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Esophageal Cancer

Are you looking for information on esophageal cancer and specialists for treatment or surgery? On our website, you will find only experienced specialists and clinics in Germany, Switzerland, and Austria. Find out about causes, diagnosis, and therapy, or contact our experts for an appointment or a second opinion.


Specialists in Oesophageal cancer

Information About the Field of Oesophageal cancer

What Is Esophageal Cancer?

Esophageal cancer is the malignant new formation of the cells of the esophagus. A distinction is made between Barrett's carcinoma and squamous cell carcinoma.

Frequency, Causes, And Risk Factors:

In Western industrialized countries, esophageal cancer is responsible for 2% of all cancers and frequently occurs in the 6th-7th decade of life. Men are affected three times as much as women. In Africa, Asia, and the Caribbean, esophageal cancer is more common.

The causes are irritating substances, such as high-proof alcohol, hot drinks, food containing nitrite (salted meat), and smoking. Betel nuts, which are popular in Asia, contain harmful substances which, if consumed regularly, have a carcinogenic effect on the digestive tract.

Esophageal cancer can also occur as a result of permanent irritation by gastric juice (known as reflux or heartburn). The tissue of the esophagus adapts to the continuous irritation by rebuilding itself (metaplasia) and tends to degenerate into cancer. This clinical picture is called Barrett's esophagus. Only the treatment of the causing reflux can prevent a dangerous progression.

The consequences of achalasia, a permanently too tightly closed sphincter of the lower esophagus, can also lead to esophagitis and finally contribute to the development of cancer. In general, factors that lead to inflammatory processes in the esophagus favor the development of esophageal cancer.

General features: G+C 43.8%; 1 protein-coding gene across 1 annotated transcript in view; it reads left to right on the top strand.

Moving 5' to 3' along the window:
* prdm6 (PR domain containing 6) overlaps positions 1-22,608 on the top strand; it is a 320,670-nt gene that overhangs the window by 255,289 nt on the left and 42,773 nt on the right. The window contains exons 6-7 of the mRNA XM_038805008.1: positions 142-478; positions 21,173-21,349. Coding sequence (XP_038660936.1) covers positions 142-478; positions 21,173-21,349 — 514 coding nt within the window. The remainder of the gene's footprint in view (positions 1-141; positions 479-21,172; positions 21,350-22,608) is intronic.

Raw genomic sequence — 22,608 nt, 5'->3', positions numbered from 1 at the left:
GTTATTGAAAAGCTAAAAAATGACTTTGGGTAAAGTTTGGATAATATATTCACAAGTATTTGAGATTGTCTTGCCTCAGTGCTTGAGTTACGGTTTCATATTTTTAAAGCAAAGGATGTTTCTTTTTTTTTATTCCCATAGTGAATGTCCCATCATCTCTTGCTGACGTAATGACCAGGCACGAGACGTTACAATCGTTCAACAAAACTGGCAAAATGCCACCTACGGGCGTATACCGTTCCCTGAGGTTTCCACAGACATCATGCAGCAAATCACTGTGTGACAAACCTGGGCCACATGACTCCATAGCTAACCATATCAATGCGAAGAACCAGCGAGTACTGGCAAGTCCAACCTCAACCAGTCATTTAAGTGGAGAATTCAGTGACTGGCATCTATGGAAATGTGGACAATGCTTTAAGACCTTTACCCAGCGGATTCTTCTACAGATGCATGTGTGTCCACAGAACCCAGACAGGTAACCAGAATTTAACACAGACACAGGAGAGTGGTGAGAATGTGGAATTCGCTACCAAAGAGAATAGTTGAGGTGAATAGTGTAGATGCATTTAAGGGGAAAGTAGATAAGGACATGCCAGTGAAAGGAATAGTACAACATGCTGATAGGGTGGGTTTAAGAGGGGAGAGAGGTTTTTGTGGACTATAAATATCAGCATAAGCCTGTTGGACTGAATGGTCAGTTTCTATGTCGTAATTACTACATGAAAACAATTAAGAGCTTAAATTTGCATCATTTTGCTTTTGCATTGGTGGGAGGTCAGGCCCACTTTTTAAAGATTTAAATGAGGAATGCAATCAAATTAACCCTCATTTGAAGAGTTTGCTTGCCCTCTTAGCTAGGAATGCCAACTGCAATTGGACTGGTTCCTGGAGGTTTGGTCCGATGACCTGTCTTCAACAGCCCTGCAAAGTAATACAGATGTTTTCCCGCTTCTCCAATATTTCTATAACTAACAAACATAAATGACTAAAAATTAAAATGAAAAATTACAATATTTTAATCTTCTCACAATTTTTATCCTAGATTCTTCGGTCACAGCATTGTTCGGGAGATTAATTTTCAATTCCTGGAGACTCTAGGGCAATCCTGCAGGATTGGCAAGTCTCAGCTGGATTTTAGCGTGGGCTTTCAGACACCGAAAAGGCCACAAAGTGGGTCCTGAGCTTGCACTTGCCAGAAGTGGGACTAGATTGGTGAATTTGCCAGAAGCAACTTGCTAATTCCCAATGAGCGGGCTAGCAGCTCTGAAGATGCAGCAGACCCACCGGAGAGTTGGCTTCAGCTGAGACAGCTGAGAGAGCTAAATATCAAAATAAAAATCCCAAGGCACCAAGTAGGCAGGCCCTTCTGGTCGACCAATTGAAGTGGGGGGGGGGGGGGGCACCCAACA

Symptoms of Esophageal Cancer

Symptoms of esophageal cancer become noticeable, very late. Cancer can cause difficulty in swallowing, frequent eructation, and pain behind the breastbone. Like many cancers, esophageal cancer can be accompanied by weight loss (tumor cachexia). Especially when food intake is disturbed by the tumor, weight loss can be a life-threatening complication. If cancer applies pressure on surrounding areas (e.g., trachea, nerves), it can lead to hoarseness, irritable cough, and breathing difficulties. Coughing up blood is possible due to tissue damage.

Treatment And Surgical Methods for Esophageal Cancer

In early forms of esophageal cancer, removal with an endoscope can already lead to healing. If radical surgery can be carried out, it is called resection of the esophagus, which involves the removal of parts of the esophagus and the surrounding lymph nodes. When the esophagus is replaced, parts of the stomach are shaped into a tube and connected to the upper esophageal stump. Parts of the intestine can also be used to restore the passage of food.